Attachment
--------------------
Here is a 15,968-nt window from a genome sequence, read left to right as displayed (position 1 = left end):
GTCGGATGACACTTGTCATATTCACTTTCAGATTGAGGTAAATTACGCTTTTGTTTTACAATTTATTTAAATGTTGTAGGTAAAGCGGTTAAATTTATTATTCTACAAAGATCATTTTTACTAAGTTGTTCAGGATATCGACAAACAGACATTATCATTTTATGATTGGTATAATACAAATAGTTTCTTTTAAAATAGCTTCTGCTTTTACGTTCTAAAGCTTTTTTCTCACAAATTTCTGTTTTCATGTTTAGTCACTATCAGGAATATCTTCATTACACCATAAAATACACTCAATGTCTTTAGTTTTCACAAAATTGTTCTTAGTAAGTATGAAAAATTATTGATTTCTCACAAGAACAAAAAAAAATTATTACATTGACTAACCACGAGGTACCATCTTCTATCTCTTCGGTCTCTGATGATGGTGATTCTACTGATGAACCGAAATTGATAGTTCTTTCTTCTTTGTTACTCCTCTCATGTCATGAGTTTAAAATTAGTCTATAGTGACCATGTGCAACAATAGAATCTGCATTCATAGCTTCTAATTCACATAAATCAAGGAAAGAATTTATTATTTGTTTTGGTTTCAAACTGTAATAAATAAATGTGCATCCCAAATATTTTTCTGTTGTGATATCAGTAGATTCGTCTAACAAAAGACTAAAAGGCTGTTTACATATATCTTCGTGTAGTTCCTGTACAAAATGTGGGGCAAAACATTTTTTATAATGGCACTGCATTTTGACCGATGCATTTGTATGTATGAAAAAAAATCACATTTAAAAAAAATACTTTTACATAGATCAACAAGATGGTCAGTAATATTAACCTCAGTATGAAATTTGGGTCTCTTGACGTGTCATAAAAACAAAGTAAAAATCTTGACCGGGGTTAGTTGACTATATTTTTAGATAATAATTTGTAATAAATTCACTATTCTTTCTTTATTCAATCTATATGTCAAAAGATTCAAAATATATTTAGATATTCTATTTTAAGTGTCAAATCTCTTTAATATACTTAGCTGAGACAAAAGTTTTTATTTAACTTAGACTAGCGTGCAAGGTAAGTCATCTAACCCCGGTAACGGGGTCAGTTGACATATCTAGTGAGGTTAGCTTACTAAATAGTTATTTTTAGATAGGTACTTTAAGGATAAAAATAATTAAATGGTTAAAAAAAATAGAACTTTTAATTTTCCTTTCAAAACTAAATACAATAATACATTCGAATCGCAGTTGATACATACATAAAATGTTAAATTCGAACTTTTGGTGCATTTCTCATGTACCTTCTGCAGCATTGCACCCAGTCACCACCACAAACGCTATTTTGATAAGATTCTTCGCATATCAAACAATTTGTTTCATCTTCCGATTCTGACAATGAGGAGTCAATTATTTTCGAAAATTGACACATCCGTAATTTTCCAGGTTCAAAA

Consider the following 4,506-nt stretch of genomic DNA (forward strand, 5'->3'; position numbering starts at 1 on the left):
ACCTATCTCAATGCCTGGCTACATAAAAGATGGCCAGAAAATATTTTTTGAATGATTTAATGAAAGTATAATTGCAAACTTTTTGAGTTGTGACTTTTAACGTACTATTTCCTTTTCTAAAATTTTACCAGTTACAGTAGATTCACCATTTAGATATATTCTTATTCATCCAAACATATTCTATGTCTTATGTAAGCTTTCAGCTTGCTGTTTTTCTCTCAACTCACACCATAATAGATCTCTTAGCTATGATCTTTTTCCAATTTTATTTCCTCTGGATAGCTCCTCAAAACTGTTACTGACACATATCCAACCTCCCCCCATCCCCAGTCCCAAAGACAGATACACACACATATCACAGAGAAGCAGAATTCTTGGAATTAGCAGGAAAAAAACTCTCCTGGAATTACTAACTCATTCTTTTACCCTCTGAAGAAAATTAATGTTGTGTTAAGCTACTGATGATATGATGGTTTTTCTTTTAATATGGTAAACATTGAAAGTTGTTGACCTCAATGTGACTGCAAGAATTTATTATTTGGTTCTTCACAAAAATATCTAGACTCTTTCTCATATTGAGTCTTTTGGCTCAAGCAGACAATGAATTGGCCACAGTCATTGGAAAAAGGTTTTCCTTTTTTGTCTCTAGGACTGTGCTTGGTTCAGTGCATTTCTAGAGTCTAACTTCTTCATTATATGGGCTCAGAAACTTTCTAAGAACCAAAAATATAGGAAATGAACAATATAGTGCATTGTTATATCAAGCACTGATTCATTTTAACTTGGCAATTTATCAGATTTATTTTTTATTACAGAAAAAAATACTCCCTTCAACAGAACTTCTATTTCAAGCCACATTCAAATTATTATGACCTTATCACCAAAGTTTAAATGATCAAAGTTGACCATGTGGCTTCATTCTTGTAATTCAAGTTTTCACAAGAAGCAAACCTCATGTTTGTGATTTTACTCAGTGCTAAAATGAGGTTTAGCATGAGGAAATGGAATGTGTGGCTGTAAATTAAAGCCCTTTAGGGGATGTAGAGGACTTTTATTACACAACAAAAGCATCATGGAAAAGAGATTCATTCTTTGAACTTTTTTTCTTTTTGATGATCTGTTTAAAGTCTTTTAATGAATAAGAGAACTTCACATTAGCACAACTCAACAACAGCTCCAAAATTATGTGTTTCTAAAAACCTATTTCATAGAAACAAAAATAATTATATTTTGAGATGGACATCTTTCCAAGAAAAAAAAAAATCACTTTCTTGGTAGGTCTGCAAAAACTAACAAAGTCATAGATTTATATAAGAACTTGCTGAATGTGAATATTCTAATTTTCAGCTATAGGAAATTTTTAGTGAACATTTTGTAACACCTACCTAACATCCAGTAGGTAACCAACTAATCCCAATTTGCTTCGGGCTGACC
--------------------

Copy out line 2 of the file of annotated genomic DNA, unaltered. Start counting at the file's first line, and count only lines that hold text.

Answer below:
GTCGGATGACACTTGTCATATTCACTTTCAGATTGAGGTAAATTACGCTTTTGTTTTACAATTTATTTAAATGTTGTAGGTAAAGCGGTTAAATTTATTATTCTACAAAGATCATTTTTACTAAGTTGTTCAGGATATCGACAAACAGACATTATCATTTTATGATTGGTATAATACAAATAGTTTCTTTTAAAATAGCTTCTGCTTTTACGTTCTAAAGCTTTTTTCTCACAAATTTCTGTTTTCATGTTTAGTCACTATCAGGAATATCTTCATTACACCATAAAATACACTCAATGTCTTTAGTTTTCACAAAATTGTTCTTAGTAAGTATGAAAAATTATTGATTTCTCACAAGAACAAAAAAAAATTATTACATTGACTAACCACGAGGTACCATCTTCTATCTCTTCGGTCTCTGATGATGGTGATTCTACTGATGAACCGAAATTGATAGTTCTTTCTTCTTTGTTACTCCTCTCATGTCATGAGTTTAAAATTAGTCTATAGTGACCATGTGCAACAATAGAATCTGCATTCATAGCTTCTAATTCACATAAATCAAGGAAAGAATTTATTATTTGTTTTGGTTTCAAACTGTAATAAATAAATGTGCATCCCAAATATTTTTCTGTTGTGATATCAGTAGATTCGTCTAACAAAAGACTAAAAGGCTGTTTACATATATCTTCGTGTAGTTCCTGTACAAAATGTGGGGCAAAACATTTTTTATAATGGCACTGCATTTTGACCGATGCATTTGTATGTATGAAAAAAAATCACATTTAAAAAAAATACTTTTACATAGATCAACAAGATGGTCAGTAATATTAACCTCAGTATGAAATTTGGGTCTCTTGACGTGTCATAAAAACAAAGTAAAAATCTTGACCGGGGTTAGTTGACTATATTTTTAGATAATAATTTGTAATAAATTCACTATTCTTTCTTTATTCAATCTATATGTCAAAAGATTCAAAATATATTTAGATATTCTATTTTAAGTGTCAAATCTCTTTAATATACTTAGCTGAGACAAAAGTTTTTATTTAACTTAGACTAGCGTGCAAGGTAAGTCATCTAACCCCGGTAACGGGGTCAGTTGACATATCTAGTGAGGTTAGCTTACTAAATAGTTATTTTTAGATAGGTACTTTAAGGATAAAAATAATTAAATGGTTAAAAAAAATAGAACTTTTAATTTTCCTTTCAAAACTAAATACAATAATACATTCGAATCGCAGTTGATACATACATAAAATGTTAAATTCGAACTTTTGGTGCATTTCTCATGTACCTTCTGCAGCATTGCACCCAGTCACCACCACAAACGCTATTTTGATAAGATTCTTCGCATATCAAACAATTTGTTTCATCTTCCGATTCTGACAATGAGGAGTCAATTATTTTCGAAAATTGACACATCCGTAATTTTCCAGGTTCAAAA